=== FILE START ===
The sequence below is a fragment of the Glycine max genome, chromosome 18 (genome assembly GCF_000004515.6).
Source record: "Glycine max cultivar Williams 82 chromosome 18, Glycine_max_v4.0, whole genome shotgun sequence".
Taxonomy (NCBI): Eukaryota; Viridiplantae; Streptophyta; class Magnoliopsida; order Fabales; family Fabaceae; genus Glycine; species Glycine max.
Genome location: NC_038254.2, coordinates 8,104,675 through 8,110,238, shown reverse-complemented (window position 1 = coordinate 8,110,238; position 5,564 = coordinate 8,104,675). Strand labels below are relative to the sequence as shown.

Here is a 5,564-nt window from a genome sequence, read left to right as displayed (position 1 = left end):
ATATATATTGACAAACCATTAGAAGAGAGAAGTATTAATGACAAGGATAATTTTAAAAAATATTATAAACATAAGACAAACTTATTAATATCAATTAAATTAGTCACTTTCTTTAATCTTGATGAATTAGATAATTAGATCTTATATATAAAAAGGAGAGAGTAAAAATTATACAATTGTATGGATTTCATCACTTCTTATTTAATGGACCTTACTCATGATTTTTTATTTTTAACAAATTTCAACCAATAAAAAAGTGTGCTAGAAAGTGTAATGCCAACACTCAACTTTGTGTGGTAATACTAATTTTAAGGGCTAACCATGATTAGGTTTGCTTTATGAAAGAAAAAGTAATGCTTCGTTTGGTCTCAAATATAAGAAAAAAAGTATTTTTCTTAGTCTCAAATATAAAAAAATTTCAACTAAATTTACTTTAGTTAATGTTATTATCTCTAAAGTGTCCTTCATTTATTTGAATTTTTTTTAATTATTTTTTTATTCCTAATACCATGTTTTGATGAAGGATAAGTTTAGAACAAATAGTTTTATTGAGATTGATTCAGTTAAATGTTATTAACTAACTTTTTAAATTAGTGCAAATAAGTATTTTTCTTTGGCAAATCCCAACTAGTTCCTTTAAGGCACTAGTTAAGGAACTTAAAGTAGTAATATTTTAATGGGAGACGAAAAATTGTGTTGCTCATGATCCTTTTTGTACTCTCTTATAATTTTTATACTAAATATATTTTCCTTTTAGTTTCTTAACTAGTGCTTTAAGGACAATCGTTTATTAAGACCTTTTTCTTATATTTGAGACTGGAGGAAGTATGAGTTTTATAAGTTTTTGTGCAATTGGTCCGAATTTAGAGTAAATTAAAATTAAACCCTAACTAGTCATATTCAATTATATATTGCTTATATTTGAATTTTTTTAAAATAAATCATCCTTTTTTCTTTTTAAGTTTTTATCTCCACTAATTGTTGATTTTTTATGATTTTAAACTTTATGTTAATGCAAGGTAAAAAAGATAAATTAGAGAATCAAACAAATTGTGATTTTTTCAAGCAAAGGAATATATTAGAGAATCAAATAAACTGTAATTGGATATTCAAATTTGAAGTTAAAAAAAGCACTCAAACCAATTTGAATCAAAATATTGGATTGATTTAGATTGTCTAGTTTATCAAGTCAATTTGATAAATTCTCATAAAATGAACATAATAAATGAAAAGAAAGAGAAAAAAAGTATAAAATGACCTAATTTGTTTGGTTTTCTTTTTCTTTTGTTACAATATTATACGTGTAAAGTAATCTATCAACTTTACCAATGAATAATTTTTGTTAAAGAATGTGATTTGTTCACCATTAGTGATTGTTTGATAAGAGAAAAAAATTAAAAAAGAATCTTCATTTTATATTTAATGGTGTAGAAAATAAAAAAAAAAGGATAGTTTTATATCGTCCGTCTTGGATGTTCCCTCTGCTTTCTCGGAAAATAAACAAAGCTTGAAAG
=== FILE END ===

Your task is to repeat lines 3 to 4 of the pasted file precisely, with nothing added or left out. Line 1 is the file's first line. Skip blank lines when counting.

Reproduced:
Taxonomy (NCBI): Eukaryota; Viridiplantae; Streptophyta; class Magnoliopsida; order Fabales; family Fabaceae; genus Glycine; species Glycine max.
Genome location: NC_038254.2, coordinates 8,104,675 through 8,110,238, shown reverse-complemented (window position 1 = coordinate 8,110,238; position 5,564 = coordinate 8,104,675). Strand labels below are relative to the sequence as shown.